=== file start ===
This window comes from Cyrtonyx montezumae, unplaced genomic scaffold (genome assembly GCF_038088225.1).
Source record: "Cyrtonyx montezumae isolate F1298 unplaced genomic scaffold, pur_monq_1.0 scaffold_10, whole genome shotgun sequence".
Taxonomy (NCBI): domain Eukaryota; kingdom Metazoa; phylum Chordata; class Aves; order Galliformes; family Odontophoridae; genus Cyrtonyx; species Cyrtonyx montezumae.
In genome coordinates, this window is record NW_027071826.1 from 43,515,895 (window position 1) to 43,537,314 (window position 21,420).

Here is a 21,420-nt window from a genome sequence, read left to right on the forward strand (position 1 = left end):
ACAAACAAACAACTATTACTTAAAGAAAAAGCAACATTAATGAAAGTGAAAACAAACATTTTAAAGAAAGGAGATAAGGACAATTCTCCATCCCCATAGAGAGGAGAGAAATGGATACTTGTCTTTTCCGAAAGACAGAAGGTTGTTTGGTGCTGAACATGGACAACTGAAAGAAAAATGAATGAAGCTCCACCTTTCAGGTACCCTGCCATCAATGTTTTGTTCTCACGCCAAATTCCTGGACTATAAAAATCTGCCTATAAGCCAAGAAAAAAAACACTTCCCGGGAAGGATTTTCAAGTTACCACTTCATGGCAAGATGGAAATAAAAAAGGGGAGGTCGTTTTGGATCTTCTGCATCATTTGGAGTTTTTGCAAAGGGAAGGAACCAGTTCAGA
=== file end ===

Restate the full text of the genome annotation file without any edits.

This window comes from Cyrtonyx montezumae, unplaced genomic scaffold (genome assembly GCF_038088225.1).
Source record: "Cyrtonyx montezumae isolate F1298 unplaced genomic scaffold, pur_monq_1.0 scaffold_10, whole genome shotgun sequence".
Taxonomy (NCBI): domain Eukaryota; kingdom Metazoa; phylum Chordata; class Aves; order Galliformes; family Odontophoridae; genus Cyrtonyx; species Cyrtonyx montezumae.
In genome coordinates, this window is record NW_027071826.1 from 43,515,895 (window position 1) to 43,537,314 (window position 21,420).

Here is a 21,420-nt window from a genome sequence, read left to right on the forward strand (position 1 = left end):
ACAAACAAACAACTATTACTTAAAGAAAAAGCAACATTAATGAAAGTGAAAACAAACATTTTAAAGAAAGGAGATAAGGACAATTCTCCATCCCCATAGAGAGGAGAGAAATGGATACTTGTCTTTTCCGAAAGACAGAAGGTTGTTTGGTGCTGAACATGGACAACTGAAAGAAAAATGAATGAAGCTCCACCTTTCAGGTACCCTGCCATCAATGTTTTGTTCTCACGCCAAATTCCTGGACTATAAAAATCTGCCTATAAGCCAAGAAAAAAAACACTTCCCGGGAAGGATTTTCAAGTTACCACTTCATGGCAAGATGGAAATAAAAAAGGGGAGGTCGTTTTGGATCTTCTGCATCATTTGGAGTTTTTGCAAAGGGAAGGAACCAGTTCAGA